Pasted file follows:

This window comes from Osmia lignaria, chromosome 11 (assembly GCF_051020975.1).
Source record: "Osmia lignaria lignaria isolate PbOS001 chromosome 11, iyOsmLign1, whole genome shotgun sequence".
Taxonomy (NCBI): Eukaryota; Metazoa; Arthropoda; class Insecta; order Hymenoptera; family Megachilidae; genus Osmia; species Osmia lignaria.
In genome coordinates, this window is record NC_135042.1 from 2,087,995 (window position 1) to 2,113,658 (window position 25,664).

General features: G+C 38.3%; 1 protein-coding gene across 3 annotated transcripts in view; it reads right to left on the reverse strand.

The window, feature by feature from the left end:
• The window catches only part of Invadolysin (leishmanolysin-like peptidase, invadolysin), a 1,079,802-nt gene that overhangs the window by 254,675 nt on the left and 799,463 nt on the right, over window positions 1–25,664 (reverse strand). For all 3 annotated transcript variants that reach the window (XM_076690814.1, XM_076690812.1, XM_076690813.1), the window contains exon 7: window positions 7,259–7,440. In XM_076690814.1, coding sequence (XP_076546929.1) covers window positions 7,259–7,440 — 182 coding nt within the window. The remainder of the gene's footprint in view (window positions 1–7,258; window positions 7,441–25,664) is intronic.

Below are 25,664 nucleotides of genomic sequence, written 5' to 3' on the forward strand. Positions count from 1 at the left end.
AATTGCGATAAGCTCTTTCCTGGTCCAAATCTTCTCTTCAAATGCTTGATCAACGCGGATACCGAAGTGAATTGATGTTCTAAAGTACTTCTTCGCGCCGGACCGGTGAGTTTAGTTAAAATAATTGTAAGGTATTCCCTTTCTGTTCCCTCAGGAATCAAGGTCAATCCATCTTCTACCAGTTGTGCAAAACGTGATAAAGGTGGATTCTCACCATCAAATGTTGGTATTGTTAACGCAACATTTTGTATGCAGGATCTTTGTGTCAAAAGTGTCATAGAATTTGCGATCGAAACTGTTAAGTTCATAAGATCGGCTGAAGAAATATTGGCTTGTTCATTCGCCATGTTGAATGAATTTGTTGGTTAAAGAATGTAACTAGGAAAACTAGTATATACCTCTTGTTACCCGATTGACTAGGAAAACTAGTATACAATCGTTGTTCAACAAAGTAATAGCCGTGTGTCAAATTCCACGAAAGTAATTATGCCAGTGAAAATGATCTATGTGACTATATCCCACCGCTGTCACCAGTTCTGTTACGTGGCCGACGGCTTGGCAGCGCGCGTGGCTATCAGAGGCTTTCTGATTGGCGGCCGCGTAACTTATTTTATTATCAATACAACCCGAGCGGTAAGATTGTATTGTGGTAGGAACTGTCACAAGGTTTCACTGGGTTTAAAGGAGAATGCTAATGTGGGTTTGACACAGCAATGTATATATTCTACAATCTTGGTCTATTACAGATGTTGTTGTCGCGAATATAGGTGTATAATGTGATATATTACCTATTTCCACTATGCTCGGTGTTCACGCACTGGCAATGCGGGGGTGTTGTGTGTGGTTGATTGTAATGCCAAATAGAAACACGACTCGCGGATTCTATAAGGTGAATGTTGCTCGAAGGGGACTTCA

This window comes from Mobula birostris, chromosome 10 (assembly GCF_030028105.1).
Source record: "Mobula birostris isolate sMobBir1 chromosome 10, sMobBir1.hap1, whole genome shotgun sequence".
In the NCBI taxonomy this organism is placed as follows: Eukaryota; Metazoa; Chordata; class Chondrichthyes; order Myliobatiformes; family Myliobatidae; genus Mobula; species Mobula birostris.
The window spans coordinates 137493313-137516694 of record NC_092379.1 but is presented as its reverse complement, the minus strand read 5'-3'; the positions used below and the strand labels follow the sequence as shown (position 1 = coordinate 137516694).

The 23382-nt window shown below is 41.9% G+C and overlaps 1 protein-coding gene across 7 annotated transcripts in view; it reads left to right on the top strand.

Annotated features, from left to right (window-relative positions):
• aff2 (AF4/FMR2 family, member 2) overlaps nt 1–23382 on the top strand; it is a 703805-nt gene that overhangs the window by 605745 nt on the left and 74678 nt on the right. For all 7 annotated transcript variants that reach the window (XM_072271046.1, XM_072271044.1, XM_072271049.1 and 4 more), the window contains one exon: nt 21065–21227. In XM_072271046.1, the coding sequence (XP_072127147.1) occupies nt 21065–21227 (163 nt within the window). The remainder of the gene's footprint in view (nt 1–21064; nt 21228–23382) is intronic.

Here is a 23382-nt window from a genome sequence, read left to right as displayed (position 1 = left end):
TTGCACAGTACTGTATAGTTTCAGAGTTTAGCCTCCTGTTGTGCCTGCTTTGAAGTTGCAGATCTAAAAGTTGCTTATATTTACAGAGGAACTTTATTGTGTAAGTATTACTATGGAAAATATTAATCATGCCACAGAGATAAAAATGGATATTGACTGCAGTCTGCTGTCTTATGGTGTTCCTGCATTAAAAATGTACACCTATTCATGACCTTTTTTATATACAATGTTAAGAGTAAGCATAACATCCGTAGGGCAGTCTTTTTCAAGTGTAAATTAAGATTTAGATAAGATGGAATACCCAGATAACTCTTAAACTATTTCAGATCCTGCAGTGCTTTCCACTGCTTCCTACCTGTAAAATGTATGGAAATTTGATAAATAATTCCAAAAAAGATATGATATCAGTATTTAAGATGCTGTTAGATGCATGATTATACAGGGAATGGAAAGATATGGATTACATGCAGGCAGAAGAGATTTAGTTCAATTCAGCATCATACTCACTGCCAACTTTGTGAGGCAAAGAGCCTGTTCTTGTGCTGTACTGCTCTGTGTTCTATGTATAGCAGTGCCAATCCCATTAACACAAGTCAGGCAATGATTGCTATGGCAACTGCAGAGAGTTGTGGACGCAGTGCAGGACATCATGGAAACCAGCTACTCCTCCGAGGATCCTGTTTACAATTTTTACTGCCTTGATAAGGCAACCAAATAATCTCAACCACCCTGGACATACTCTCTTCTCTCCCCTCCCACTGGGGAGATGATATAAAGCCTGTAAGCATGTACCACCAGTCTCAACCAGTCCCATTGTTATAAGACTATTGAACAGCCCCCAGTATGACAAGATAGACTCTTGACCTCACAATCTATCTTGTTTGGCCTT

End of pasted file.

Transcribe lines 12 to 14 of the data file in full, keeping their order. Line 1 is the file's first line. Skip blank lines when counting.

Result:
In the NCBI taxonomy this organism is placed as follows: Eukaryota; Metazoa; Chordata; class Chondrichthyes; order Myliobatiformes; family Myliobatidae; genus Mobula; species Mobula birostris.
The window spans coordinates 137493313-137516694 of record NC_092379.1 but is presented as its reverse complement, the minus strand read 5'-3'; the positions used below and the strand labels follow the sequence as shown (position 1 = coordinate 137516694).

The 23382-nt window shown below is 41.9% G+C and overlaps 1 protein-coding gene across 7 annotated transcripts in view; it reads left to right on the top strand.